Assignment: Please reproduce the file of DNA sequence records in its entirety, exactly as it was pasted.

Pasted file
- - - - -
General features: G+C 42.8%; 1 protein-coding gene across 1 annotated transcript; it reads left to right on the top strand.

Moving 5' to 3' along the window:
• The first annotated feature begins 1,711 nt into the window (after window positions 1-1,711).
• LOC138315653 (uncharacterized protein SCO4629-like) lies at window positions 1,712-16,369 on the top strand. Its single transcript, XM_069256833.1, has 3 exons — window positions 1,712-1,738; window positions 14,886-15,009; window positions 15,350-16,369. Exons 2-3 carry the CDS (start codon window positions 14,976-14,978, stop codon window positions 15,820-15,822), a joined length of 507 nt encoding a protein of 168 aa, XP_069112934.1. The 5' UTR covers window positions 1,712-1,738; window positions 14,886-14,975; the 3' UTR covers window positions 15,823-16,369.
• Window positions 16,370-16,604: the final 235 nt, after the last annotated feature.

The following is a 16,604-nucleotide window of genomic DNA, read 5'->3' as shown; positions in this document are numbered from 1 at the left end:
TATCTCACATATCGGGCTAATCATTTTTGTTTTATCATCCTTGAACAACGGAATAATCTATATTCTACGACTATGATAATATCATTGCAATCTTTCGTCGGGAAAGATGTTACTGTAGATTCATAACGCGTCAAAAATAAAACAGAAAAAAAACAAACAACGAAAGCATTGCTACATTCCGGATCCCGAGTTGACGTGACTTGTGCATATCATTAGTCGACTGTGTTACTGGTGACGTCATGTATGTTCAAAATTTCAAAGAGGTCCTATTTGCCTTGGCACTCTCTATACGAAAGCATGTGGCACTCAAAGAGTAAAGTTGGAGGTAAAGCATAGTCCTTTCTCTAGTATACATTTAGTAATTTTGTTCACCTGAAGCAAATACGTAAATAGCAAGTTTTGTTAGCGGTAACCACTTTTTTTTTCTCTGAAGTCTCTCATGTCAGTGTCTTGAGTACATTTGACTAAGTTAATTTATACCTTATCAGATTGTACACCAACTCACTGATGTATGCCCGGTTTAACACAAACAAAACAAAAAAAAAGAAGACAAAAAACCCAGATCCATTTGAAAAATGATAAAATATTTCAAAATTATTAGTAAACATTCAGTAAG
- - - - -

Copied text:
General features: G+C 42.8%; 1 protein-coding gene across 1 annotated transcript; it reads left to right on the top strand.

Moving 5' to 3' along the window:
• The first annotated feature begins 1,711 nt into the window (after window positions 1-1,711).
• LOC138315653 (uncharacterized protein SCO4629-like) lies at window positions 1,712-16,369 on the top strand. Its single transcript, XM_069256833.1, has 3 exons — window positions 1,712-1,738; window positions 14,886-15,009; window positions 15,350-16,369. Exons 2-3 carry the CDS (start codon window positions 14,976-14,978, stop codon window positions 15,820-15,822), a joined length of 507 nt encoding a protein of 168 aa, XP_069112934.1. The 5' UTR covers window positions 1,712-1,738; window positions 14,886-14,975; the 3' UTR covers window positions 15,823-16,369.
• Window positions 16,370-16,604: the final 235 nt, after the last annotated feature.

The following is a 16,604-nucleotide window of genomic DNA, read 5'->3' as shown; positions in this document are numbered from 1 at the left end:
TATCTCACATATCGGGCTAATCATTTTTGTTTTATCATCCTTGAACAACGGAATAATCTATATTCTACGACTATGATAATATCATTGCAATCTTTCGTCGGGAAAGATGTTACTGTAGATTCATAACGCGTCAAAAATAAAACAGAAAAAAAACAAACAACGAAAGCATTGCTACATTCCGGATCCCGAGTTGACGTGACTTGTGCATATCATTAGTCGACTGTGTTACTGGTGACGTCATGTATGTTCAAAATTTCAAAGAGGTCCTATTTGCCTTGGCACTCTCTATACGAAAGCATGTGGCACTCAAAGAGTAAAGTTGGAGGTAAAGCATAGTCCTTTCTCTAGTATACATTTAGTAATTTTGTTCACCTGAAGCAAATACGTAAATAGCAAGTTTTGTTAGCGGTAACCACTTTTTTTTTCTCTGAAGTCTCTCATGTCAGTGTCTTGAGTACATTTGACTAAGTTAATTTATACCTTATCAGATTGTACACCAACTCACTGATGTATGCCCGGTTTAACACAAACAAAACAAAAAAAAAGAAGACAAAAAACCCAGATCCATTTGAAAAATGATAAAATATTTCAAAATTATTAGTAAACATTCAGTAAG